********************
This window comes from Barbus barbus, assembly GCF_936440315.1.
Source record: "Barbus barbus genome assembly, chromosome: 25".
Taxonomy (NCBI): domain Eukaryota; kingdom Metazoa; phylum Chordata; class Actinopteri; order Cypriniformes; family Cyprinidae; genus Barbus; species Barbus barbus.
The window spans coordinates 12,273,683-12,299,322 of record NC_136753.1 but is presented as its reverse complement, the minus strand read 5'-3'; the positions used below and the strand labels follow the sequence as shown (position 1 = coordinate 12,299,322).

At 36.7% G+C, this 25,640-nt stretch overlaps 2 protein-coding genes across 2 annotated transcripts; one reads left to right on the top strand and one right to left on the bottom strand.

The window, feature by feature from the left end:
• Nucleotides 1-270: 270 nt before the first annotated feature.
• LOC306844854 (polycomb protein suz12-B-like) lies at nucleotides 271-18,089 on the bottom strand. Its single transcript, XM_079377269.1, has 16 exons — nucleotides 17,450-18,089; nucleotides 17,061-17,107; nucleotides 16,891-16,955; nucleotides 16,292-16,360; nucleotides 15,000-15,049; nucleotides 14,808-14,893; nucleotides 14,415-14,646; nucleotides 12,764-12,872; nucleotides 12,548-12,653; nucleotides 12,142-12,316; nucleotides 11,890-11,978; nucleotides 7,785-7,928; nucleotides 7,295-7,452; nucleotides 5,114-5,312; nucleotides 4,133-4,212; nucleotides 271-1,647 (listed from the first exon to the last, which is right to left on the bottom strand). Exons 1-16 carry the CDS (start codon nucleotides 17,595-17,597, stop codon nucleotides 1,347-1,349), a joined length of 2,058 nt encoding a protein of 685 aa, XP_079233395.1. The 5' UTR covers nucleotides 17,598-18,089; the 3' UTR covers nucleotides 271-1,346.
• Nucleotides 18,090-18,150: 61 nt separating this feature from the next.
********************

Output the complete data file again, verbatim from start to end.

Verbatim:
This window comes from Barbus barbus, assembly GCF_936440315.1.
Source record: "Barbus barbus genome assembly, chromosome: 25".
Taxonomy (NCBI): domain Eukaryota; kingdom Metazoa; phylum Chordata; class Actinopteri; order Cypriniformes; family Cyprinidae; genus Barbus; species Barbus barbus.
The window spans coordinates 12,273,683-12,299,322 of record NC_136753.1 but is presented as its reverse complement, the minus strand read 5'-3'; the positions used below and the strand labels follow the sequence as shown (position 1 = coordinate 12,299,322).

At 36.7% G+C, this 25,640-nt stretch overlaps 2 protein-coding genes across 2 annotated transcripts; one reads left to right on the top strand and one right to left on the bottom strand.

The window, feature by feature from the left end:
• Nucleotides 1-270: 270 nt before the first annotated feature.
• LOC306844854 (polycomb protein suz12-B-like) lies at nucleotides 271-18,089 on the bottom strand. Its single transcript, XM_079377269.1, has 16 exons — nucleotides 17,450-18,089; nucleotides 17,061-17,107; nucleotides 16,891-16,955; nucleotides 16,292-16,360; nucleotides 15,000-15,049; nucleotides 14,808-14,893; nucleotides 14,415-14,646; nucleotides 12,764-12,872; nucleotides 12,548-12,653; nucleotides 12,142-12,316; nucleotides 11,890-11,978; nucleotides 7,785-7,928; nucleotides 7,295-7,452; nucleotides 5,114-5,312; nucleotides 4,133-4,212; nucleotides 271-1,647 (listed from the first exon to the last, which is right to left on the bottom strand). Exons 1-16 carry the CDS (start codon nucleotides 17,595-17,597, stop codon nucleotides 1,347-1,349), a joined length of 2,058 nt encoding a protein of 685 aa, XP_079233395.1. The 5' UTR covers nucleotides 17,598-18,089; the 3' UTR covers nucleotides 271-1,346.
• Nucleotides 18,090-18,150: 61 nt separating this feature from the next.